1. Thanks so much, John. I was disappointed to see that the agency-specific essay questions on this one didn’t even touch on anything to do with leadership. (The general “ECQ” questions [some shown on my navigation pane shot] do, but they’re just stock questions. What the committees look at are the ones [not shown] related directly to the agency. Good leadership is desperately needed, but practically nonexistent. I’d really like to see this person get the job, because of those leadership qualities. Thanks for taking time to visit. Hugs on the wing!

      Liked by 1 person

  13. I certainly understand real world priorities. The application process sounds like it would make my head explode. I wish you and your client all the best. I’d say he or she is in very good hands. I hope you have a nice easy weekend, Teagan.

    Liked by 2 people

    1. This person would be good in the job, and I really hope it happens. But yeah, it’s quite a process, Dan. The one for my own ordinary-level job was huge, but this stuff is bigger. (Although in recent years they’ve “simplified” it for regular jobs. Unfortunately that just made it easier for cronyism… that happened regardless, but at least the old way made them have to put more effort into giving the jobs to friends or people who helped hiring managers get the people their execs pushed them to hire.
      I enjoyed the DIY post at your place. Extreme DIY. 😀 Hugs on the wing!

      Liked by 1 person

  14. I remember the federal applications, Teagan. “I won’t try to describe how federal jobs are structured. It’s so complicated that your eyes would cross and your stomach hurt.” So true! My father worked his entire career as the deputy director for civilian personnel for the Army…I think his stomach hurt every day! Good luck…you’ll get it done.

    Liked by 2 people

    1. Ah, then you have a good idea, just from hearing your father talk about work. It’s not something I could deal with for an extended time, or if all my work revolved around it. That had to be a nightmare for him. The military departments have their own processes, but there are plenty of similarities for all the agencies. Many of them have streamlined hiring processes for the general staff, although there are valid reasons why that’s not necessarily a good thing. Happy weekend. Hugs on the wing!

      Liked by 1 person

    1. You’re so kind, GP. Focusing has been such a difficulty for me this year. This took intense concentration. Thankfully I got back into the swing of it. However, I didn’t have any focus left to work on my stories. Thanks for taking time to visit. Hugs on the wing!

      Liked by 1 person

  15. Your screen shot: page 1 of 47, 14k words . . . OMGosh! I bet the attention to detail required in your job carries over to the descriptions and actions of your fictional characters. Hope you’re having a fab weekend, Teagan!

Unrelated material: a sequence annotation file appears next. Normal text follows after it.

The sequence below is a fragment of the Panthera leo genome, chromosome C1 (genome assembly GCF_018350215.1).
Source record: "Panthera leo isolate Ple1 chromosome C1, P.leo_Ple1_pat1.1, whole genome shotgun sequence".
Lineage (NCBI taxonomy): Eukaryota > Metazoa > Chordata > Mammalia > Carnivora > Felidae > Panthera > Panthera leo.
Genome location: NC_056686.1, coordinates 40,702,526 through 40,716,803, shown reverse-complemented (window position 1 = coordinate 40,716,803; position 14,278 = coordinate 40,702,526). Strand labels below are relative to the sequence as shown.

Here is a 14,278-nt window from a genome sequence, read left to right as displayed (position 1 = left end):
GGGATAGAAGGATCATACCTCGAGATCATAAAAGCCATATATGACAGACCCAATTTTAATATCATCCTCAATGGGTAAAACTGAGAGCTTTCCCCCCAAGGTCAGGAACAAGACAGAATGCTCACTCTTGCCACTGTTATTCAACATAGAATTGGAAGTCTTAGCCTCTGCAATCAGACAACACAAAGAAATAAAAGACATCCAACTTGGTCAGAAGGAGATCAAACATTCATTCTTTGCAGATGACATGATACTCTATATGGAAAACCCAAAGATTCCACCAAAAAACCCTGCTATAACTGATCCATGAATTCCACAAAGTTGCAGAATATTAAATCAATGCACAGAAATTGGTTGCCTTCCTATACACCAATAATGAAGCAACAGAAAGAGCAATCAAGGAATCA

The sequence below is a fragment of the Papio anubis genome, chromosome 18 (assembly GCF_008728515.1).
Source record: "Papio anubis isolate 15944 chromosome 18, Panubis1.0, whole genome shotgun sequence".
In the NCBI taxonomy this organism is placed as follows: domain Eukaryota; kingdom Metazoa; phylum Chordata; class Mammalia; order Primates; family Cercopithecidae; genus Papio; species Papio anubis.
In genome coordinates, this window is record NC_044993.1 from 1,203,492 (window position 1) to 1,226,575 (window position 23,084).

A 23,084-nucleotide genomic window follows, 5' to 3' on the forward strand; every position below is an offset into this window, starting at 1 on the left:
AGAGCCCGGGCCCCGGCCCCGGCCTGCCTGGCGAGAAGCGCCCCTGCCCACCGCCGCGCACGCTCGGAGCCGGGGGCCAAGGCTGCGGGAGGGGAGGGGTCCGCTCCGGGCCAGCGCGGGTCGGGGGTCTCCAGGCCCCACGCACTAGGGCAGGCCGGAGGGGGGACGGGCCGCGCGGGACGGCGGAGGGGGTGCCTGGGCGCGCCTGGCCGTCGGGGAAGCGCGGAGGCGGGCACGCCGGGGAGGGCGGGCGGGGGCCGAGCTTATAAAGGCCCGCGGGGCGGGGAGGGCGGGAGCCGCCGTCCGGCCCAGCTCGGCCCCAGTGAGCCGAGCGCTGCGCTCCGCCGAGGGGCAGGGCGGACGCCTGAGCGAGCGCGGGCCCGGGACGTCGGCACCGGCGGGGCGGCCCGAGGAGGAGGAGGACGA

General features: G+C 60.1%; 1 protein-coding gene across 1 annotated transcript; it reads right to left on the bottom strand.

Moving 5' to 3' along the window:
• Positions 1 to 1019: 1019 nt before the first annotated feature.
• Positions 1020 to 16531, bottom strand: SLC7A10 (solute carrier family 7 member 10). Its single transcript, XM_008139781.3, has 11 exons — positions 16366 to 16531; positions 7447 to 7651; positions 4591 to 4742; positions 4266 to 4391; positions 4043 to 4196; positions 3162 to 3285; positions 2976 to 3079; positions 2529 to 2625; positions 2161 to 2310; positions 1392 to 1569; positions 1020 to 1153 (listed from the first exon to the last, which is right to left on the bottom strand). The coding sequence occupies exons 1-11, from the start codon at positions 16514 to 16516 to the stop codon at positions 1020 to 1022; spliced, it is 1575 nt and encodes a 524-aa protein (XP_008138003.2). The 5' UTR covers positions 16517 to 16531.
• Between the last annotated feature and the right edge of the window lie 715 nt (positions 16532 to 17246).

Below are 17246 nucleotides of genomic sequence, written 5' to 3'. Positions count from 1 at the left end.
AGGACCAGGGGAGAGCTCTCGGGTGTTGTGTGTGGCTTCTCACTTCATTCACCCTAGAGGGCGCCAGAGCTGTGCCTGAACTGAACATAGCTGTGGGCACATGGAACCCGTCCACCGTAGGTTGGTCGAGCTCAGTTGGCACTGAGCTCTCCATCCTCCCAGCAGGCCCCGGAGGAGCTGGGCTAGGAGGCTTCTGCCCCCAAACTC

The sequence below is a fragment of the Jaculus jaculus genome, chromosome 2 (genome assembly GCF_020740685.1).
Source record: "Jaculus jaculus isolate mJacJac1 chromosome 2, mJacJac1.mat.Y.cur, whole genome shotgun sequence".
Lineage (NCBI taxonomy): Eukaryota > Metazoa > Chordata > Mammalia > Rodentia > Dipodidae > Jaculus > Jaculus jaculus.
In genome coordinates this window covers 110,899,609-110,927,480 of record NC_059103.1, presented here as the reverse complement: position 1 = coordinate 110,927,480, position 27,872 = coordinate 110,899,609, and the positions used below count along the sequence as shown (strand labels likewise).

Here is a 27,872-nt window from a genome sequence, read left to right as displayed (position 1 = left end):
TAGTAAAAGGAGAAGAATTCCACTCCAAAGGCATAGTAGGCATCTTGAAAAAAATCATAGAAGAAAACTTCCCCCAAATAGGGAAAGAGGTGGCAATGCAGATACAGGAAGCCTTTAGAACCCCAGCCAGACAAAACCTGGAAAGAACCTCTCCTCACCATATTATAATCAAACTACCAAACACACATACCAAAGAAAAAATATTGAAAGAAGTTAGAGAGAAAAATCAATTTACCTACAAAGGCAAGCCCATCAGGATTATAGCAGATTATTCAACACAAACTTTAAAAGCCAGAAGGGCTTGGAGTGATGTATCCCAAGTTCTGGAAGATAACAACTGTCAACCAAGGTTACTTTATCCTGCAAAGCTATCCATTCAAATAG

Liked by 1 person

    1. LOL.. Yep. I thought you would relate to that, Priscilla. That page count does not include any of the supporting documents either (like certifications, transcripts, recommendations).
      Funny, I hadn’t thought of it, but I think it’s actually the reverse. Processes I developed for tracking my characters and stories, I sometimes carried into my work. But it goes hand in hand, both ways. This weekend, I’m trying to focus on relaxation — my brain is tired! I hope you can relax too. Hugs on the wing!

      Like

  16. I remember you had told me bits about your job, but it is so complicated, my mind boggles! You’d be fantastic as an advisor helping people who are looking for government jobs, as you know all the ins and outs of the process. Thanks for sharing this, and don’t worry at all. We’ll be back for the next chapter of the story when you’re ready. 🙂

    Liked by 2 people

  17. Oh my goodness 😳😳 my stomach is in my head right now! I can imagine as I know you to do your work as perfect as possible, how hard it can be 😜 don’t worry dearest, your readers are patient because it is worth 🤗 just take care of yourself and stay safe. Hugs on the wing ☺🥰💖💖😘

    Liked by 3 people

    1. LOL, I’m sorry about the tummy-head, dear Magician. Yes, those applications really do have to be perfect. Executives tend to resent having to do the work of reviewing documents — yet when they have to hire another exec, this has to be done. So, they can get “stuck” on minor errors or wording and be “turned off” to a person when they see little mistakes. It’s just human nature for them to be that way. It is part of what I try to work around. I enjoy this kind of writing/editing, but would not want to do it very often. Have a beautiful weekend. Hugs on the wing — right back to you. 🙂

      Liked by 1 person